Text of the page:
TasmaNet aims up at regional centres following investment

Tasmanian cloud services provider TasmaNet has announced its intention to spread into regional, mainland Australia following an investment round of AU$5.3 million.

Tasmanian telecommunications carrier cum cloud services provider TasmaNet has boosted its expansion budget after receiving AU$5.3 million from external investors.

TasmaNet's managing director Joel Harris told ZDNet the cash injection will go towards gaining customers on the mainland.

"This money is being used to ensure that we've got our automation right, we also want to ensure that we're virtualising the functions within our company wherever possible, and we're making sure that we can get our business model right in Tasmania -- then absolutely next year, we will start looking at expanding to the mainland with interest of expanding everywhere that's not Melbourne and Sydney.

"We'll be specifically looking to regional areas such as Cairns, Townsville, Ballarat, we believe that those areas have a lot of small to medium sized businesses, and I think there's a market for a company like TasmaNet to provide raw services to those regional areas. And we look forward to taking that opportunity."

The eleven-year-old TasmaNet has been following a similar template in its home state.

"We've been making sure that they [clients] can access services that otherwise wouldn't be available outside of the CBD, so this investment enables us to continue building on those traditional telco services by now adding cloud and data centre services."

The AU$5.3 million investment -- which the company claims is the largest IT investment the state has seen -- from new and existing shareholders was brokered by Australian investment bank Greenard Willing, with Harris disclosing that the investors were comprised mainly of local business people in Tasmania, with AU$3m from three investors, and "another four or five making up the remainder".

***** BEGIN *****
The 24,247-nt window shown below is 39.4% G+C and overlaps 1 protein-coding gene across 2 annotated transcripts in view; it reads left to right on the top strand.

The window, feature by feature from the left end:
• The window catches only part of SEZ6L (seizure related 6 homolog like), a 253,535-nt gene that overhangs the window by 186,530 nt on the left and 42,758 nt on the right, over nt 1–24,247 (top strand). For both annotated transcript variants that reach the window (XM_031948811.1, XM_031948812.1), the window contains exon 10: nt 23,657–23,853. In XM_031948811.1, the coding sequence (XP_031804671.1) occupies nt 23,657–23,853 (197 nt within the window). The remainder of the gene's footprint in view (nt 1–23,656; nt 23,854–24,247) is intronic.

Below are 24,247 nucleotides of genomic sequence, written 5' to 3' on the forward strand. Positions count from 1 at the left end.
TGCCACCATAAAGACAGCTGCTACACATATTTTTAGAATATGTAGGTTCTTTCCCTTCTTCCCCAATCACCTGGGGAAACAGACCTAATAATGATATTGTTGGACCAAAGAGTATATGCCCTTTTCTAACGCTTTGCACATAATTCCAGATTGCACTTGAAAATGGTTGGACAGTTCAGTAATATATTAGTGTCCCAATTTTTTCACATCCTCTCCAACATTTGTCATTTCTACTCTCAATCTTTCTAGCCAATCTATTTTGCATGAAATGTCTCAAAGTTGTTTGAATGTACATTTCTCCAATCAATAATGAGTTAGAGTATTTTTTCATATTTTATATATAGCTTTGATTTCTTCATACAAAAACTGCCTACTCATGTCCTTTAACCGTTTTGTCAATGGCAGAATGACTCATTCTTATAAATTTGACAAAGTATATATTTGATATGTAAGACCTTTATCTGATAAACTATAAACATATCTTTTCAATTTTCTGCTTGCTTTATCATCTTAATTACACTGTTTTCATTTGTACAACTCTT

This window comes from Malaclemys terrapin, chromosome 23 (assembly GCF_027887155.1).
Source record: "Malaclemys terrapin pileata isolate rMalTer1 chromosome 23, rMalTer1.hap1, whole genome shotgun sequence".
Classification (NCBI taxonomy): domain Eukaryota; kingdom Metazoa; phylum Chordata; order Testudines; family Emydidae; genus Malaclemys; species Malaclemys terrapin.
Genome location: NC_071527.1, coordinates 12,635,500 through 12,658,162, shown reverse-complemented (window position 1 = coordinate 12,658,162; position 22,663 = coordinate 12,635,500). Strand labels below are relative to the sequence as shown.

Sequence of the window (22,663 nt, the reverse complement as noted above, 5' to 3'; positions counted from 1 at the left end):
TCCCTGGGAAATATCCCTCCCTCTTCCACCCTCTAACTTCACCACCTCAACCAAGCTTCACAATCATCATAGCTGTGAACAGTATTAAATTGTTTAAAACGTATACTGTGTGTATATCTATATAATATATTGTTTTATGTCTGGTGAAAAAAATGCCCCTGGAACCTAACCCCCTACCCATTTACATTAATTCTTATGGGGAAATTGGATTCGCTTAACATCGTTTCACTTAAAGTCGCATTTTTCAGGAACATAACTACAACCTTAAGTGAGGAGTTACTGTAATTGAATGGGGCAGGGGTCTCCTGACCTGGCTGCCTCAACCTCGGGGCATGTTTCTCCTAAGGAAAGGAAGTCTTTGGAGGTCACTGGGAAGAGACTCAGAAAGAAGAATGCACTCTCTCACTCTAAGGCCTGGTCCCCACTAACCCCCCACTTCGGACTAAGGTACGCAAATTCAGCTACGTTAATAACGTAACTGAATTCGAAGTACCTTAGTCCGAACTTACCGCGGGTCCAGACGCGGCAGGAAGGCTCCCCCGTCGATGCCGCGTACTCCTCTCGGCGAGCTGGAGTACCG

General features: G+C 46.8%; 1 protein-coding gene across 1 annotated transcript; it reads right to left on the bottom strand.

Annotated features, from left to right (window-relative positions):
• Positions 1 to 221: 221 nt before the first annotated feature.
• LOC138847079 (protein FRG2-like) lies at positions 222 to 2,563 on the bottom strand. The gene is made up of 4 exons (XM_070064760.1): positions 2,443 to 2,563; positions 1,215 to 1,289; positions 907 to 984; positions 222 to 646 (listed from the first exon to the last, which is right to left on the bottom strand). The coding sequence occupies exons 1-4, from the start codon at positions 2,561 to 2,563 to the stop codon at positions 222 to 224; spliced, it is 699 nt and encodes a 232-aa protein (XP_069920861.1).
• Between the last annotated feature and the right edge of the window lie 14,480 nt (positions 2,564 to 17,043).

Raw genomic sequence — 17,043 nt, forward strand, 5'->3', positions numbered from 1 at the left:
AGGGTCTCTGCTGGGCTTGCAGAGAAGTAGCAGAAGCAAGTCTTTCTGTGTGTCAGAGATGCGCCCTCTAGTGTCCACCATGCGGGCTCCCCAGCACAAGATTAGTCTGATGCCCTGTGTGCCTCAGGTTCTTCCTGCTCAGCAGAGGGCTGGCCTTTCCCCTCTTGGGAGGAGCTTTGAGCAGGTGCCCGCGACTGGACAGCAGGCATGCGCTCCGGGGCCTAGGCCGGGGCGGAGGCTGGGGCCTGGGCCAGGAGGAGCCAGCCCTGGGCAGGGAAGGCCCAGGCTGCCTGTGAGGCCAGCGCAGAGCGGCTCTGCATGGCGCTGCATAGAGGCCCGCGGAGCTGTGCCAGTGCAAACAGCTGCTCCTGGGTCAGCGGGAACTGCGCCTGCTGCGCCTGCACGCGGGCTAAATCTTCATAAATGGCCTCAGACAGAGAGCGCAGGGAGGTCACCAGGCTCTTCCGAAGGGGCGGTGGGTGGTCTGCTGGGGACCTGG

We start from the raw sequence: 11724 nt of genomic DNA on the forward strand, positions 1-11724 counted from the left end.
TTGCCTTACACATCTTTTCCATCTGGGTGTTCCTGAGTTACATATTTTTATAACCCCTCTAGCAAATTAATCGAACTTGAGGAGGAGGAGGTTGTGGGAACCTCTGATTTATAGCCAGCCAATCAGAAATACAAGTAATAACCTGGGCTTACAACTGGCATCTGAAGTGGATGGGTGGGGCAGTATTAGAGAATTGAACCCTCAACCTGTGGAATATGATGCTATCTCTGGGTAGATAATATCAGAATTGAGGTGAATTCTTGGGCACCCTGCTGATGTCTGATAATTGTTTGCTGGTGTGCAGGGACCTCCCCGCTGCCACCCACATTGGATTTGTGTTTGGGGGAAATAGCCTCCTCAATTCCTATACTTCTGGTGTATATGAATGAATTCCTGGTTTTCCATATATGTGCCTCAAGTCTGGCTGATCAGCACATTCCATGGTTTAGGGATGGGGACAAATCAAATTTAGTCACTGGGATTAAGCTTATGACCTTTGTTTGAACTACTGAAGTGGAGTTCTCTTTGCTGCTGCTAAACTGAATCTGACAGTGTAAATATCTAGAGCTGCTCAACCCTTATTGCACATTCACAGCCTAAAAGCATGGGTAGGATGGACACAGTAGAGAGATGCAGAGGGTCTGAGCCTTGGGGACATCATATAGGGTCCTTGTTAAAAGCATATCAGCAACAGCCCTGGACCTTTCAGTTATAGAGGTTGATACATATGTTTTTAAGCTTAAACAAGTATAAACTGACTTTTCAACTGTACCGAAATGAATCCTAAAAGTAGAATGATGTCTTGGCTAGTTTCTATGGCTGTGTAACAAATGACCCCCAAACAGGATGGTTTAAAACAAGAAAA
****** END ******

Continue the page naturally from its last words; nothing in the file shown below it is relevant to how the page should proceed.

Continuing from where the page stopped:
In April last year, TasmaNet capitalised on the NBN rollout pause in the state rolling out its own dark fibre whilst government contractors idled awaiting the recommencement of the project. As a result, TasmaNet began rolling out fibre to businesses in Hobart's CBD in November.

Harris believes that while the NBN has its place for residential consumers in Tasmania, and some regional businesses in the state, enterprise clients need something more.

"There's an understanding that has started to come through in our marketplace around what the NBN is, and what role it can play.

"The NBN is a content delivery network, it is for people to either download information, or content, what the NBN isn't at the moment, is a network suitable for enterprise clients -- it's not suitable for connectivity to data centres."

Harris said that TasmaNet has not seen a huge impact to its business with the NBN rollout, saying that as soon as you bring in core business applications, NBN is not suitable for a company -- at this stage.

"Our role really is around providing business grade networks suitable for more enterprise companies, so we haven't seen a huge impact into our clients.

"Some of our clients that have very small regional offices are happy to have the NBN because we are able to get good communications into those regional offices -- but for most our clients, the services that NBN providing, aren't really the types of telecommunications products that these customers purchase, so we haven't seen a huge impact as yet."